Jean Améry

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Jean Améry
Portrait of Jean Améry by Félix De Boeck
Portrait of Jean Améry by Félix De Boeck
BornHanns Chaim Mayer
(1912-10-31)31 October 1912
Vienna, Austria-Hungary
Died17 October 1978(1978-10-17) (aged 65)
Salzburg, Austria

Jean Améry (31 October 1912 – 17 October 1978), born Hanns Chaim Mayer, was an Austrian-born essayist whose work was often informed by his experiences during World War II. His most celebrated work, At the Mind's Limits: Contemplations by a Survivor on Auschwitz and Its Realities (1966), suggests that torture was "the essence" of the Third Reich. Other notable works included On Aging (1968) and On Suicide: A Discourse on Voluntary Death (1976). He first adopted the pseudonym Jean Améry in 1955. Améry died by suicide in 1978.

Formerly a philosophy and literature student in Vienna, Améry's participation in organized resistance against the Nazi occupation of Belgium resulted in his detainment and torture by the German Gestapo at Fort Breendonk, and several years of imprisonment in concentration camps. Améry survived internments in Auschwitz and Buchenwald, and was finally liberated at Bergen-Belsen in 1945. After the war he settled in Belgium.

Early life[edit]

Jean Améry was born as Hanns Chaim Mayer in Vienna, Austria, in 1912, to a Jewish father and a Catholic mother. His father was killed in action in World War I in 1916. Améry was raised as a Roman Catholic by his mother.[1] Eventually, Améry and his mother returned to Vienna, where he enrolled in university to study literature and philosophy, but economic necessity kept him from regular pursuit of studies there.


While Améry's family was "estranged from its Jewish origins, assimilated and intermarried", this alienation itself, in the context of Nazi occupation, informed much of his thought: "I wanted by all means to be an anti-Nazi, that most certainly, but of my own accord."[1]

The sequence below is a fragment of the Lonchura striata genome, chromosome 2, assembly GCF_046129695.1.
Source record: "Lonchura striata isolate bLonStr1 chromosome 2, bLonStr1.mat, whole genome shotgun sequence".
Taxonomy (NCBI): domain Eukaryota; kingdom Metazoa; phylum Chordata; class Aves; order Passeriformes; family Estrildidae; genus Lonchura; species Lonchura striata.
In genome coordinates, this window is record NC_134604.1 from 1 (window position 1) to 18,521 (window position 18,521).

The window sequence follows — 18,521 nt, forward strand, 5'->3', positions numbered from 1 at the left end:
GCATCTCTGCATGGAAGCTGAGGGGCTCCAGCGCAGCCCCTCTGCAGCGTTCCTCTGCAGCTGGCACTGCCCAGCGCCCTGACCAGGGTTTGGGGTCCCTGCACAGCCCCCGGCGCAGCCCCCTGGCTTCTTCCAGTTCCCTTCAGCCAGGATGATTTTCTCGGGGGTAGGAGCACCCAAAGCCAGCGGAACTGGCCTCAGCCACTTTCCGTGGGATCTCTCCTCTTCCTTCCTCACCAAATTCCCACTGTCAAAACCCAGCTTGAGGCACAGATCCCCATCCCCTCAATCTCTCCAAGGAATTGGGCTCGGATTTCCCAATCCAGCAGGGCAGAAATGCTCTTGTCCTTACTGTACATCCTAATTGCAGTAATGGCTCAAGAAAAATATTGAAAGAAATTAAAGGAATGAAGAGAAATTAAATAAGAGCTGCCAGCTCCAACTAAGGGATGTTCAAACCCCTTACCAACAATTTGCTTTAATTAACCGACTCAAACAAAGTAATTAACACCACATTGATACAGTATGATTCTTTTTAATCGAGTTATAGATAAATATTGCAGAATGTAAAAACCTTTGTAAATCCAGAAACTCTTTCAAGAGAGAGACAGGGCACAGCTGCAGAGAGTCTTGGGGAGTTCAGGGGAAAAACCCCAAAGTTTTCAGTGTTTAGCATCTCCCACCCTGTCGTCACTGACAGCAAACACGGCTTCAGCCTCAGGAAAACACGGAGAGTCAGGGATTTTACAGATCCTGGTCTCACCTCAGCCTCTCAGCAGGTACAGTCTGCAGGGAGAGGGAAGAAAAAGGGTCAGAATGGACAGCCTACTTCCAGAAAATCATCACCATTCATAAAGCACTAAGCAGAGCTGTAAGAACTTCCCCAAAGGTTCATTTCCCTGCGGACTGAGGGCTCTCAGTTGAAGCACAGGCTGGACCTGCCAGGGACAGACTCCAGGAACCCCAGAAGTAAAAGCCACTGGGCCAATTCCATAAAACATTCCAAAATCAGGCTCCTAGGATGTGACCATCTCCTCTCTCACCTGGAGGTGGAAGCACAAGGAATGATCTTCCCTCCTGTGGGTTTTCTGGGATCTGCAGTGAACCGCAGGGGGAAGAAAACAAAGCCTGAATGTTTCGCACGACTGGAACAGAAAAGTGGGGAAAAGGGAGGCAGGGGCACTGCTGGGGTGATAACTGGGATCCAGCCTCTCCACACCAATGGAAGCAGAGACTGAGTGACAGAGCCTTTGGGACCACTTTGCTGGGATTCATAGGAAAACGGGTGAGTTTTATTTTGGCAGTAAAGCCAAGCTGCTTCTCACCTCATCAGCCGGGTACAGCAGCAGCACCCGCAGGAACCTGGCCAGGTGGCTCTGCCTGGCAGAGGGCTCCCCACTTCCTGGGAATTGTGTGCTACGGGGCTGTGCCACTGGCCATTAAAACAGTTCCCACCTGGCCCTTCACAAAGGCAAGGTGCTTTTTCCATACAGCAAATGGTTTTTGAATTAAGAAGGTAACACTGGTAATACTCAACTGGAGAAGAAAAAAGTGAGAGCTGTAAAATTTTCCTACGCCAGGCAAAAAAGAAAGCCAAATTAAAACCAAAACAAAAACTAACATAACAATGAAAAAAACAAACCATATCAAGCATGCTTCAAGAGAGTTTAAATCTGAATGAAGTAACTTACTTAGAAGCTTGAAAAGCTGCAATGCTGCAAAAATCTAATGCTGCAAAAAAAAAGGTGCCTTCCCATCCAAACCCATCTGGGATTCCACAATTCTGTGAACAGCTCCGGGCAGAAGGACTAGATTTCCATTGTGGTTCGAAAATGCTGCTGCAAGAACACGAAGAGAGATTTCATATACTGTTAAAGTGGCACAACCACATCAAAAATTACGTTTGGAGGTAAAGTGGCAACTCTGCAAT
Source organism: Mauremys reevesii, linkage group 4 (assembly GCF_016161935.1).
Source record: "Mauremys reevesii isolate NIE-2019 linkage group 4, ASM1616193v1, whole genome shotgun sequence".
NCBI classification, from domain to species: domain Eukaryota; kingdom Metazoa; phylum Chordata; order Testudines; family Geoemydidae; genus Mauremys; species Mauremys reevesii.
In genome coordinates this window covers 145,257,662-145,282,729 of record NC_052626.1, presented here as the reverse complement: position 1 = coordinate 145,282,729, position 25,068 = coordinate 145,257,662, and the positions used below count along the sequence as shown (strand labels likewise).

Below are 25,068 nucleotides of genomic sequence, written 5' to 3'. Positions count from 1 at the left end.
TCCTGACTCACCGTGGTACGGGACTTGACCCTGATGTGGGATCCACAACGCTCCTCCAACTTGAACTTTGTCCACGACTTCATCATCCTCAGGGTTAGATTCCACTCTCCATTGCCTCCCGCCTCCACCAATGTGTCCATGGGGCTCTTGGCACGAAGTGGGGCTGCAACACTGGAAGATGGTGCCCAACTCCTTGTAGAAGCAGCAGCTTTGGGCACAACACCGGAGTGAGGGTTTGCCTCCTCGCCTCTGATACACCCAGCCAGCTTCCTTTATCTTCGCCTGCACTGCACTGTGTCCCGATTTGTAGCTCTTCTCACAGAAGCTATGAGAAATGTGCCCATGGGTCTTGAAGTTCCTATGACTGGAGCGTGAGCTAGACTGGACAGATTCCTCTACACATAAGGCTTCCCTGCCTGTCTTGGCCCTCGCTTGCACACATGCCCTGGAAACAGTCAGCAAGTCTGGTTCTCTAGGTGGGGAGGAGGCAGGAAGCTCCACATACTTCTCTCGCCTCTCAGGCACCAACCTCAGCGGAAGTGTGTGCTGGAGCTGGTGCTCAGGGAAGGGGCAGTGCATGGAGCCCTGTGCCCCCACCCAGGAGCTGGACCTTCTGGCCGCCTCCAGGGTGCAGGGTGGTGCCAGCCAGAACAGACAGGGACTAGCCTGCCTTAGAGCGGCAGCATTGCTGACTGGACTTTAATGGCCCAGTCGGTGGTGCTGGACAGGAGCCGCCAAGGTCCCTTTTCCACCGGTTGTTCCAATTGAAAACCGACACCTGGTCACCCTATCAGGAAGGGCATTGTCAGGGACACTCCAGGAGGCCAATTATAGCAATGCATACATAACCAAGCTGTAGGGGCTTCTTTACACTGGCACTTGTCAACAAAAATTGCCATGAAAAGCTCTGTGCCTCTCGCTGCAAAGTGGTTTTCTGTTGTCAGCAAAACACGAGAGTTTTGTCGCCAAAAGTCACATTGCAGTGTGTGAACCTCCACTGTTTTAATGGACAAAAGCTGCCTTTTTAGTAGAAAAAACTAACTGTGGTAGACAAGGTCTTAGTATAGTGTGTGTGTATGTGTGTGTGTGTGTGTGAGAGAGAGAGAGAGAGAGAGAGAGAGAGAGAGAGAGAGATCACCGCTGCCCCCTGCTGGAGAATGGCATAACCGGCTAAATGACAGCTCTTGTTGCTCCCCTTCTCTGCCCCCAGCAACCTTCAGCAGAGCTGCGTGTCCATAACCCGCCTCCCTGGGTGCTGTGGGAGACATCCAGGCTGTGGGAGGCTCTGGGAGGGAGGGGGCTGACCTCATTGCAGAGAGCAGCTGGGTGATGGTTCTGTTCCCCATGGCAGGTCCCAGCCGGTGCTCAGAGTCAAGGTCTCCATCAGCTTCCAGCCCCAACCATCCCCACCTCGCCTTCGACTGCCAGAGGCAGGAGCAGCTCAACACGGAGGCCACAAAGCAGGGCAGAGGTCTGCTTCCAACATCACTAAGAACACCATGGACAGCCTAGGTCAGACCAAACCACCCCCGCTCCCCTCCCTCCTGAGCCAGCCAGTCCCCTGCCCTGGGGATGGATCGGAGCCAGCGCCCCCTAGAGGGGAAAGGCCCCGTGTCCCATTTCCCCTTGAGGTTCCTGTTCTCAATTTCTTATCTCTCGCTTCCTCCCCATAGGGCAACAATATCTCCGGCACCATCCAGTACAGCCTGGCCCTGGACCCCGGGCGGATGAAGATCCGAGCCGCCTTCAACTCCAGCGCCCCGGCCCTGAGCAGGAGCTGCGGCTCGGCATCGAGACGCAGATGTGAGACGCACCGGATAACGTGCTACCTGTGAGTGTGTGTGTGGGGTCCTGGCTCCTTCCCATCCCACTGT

The Nuremberg Laws of 1935, the text of which he soon came to know by heart, convinced Améry that Germany had essentially passed a sentence of death on all Jews, and that included himself.[1] His The Necessity and Impossibility of Being a Jew speaks to this inner conflict as to his identity. He suggests that while his personal identity, the identity of his own childhood past, is distinctly Christian, he feels himself nonetheless a Jew in another sense, the sense of a Jewishness "without God, without history, without messianic-national hope".[2]

[F]or me, being a Jew means feeling the tragedy of yesterday as an inner oppression. On my left forearm I bear the Auschwitz number; it reads more briefly than the Pentateuch or the Talmud and yet provides more thorough information. It is also more binding than basic formulas of Jewish existence. If to myself and the world, including the religious and nationally minded Jews, who do not regard me as one of their own, I say: I am a Jew, then I mean by that those realities and possibilities that are summed up in the Auschwitz number.